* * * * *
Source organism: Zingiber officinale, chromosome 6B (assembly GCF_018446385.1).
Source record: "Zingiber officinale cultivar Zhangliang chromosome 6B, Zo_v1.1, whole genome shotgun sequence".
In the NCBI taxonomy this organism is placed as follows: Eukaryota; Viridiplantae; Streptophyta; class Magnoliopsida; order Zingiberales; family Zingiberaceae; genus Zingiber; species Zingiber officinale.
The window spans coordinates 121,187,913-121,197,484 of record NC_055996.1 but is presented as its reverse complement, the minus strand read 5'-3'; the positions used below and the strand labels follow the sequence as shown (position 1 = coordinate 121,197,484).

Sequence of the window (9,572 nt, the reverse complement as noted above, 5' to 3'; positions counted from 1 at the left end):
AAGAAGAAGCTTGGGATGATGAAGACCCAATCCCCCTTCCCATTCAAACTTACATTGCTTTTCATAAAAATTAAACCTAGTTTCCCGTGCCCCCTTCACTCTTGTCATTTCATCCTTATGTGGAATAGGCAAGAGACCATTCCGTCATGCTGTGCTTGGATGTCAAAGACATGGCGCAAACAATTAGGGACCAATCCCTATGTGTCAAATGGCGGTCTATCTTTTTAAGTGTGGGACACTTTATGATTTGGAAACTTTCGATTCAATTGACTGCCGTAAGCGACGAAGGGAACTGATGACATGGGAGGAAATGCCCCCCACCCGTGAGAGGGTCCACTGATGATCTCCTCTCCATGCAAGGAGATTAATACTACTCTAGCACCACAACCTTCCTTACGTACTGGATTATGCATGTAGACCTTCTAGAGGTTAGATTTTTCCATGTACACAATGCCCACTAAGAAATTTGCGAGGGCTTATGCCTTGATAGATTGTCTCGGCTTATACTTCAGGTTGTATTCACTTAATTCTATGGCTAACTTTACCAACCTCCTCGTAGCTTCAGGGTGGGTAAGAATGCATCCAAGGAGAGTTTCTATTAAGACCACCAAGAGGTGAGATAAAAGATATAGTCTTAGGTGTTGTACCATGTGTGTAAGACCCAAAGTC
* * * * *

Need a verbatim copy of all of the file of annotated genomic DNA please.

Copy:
Source organism: Zingiber officinale, chromosome 6B (assembly GCF_018446385.1).
Source record: "Zingiber officinale cultivar Zhangliang chromosome 6B, Zo_v1.1, whole genome shotgun sequence".
In the NCBI taxonomy this organism is placed as follows: Eukaryota; Viridiplantae; Streptophyta; class Magnoliopsida; order Zingiberales; family Zingiberaceae; genus Zingiber; species Zingiber officinale.
The window spans coordinates 121,187,913-121,197,484 of record NC_055996.1 but is presented as its reverse complement, the minus strand read 5'-3'; the positions used below and the strand labels follow the sequence as shown (position 1 = coordinate 121,197,484).

Sequence of the window (9,572 nt, the reverse complement as noted above, 5' to 3'; positions counted from 1 at the left end):
AAGAAGAAGCTTGGGATGATGAAGACCCAATCCCCCTTCCCATTCAAACTTACATTGCTTTTCATAAAAATTAAACCTAGTTTCCCGTGCCCCCTTCACTCTTGTCATTTCATCCTTATGTGGAATAGGCAAGAGACCATTCCGTCATGCTGTGCTTGGATGTCAAAGACATGGCGCAAACAATTAGGGACCAATCCCTATGTGTCAAATGGCGGTCTATCTTTTTAAGTGTGGGACACTTTATGATTTGGAAACTTTCGATTCAATTGACTGCCGTAAGCGACGAAGGGAACTGATGACATGGGAGGAAATGCCCCCCACCCGTGAGAGGGTCCACTGATGATCTCCTCTCCATGCAAGGAGATTAATACTACTCTAGCACCACAACCTTCCTTACGTACTGGATTATGCATGTAGACCTTCTAGAGGTTAGATTTTTCCATGTACACAATGCCCACTAAGAAATTTGCGAGGGCTTATGCCTTGATAGATTGTCTCGGCTTATACTTCAGGTTGTATTCACTTAATTCTATGGCTAACTTTACCAACCTCCTCGTAGCTTCAGGGTGGGTAAGAATGCATCCAAGGAGAGTTTCTATTAAGACCACCAAGAGGTGAGATAAAAGATATAGTCTTAGGTGTTGTACCATGTGTGTAAGACCCAAAGTC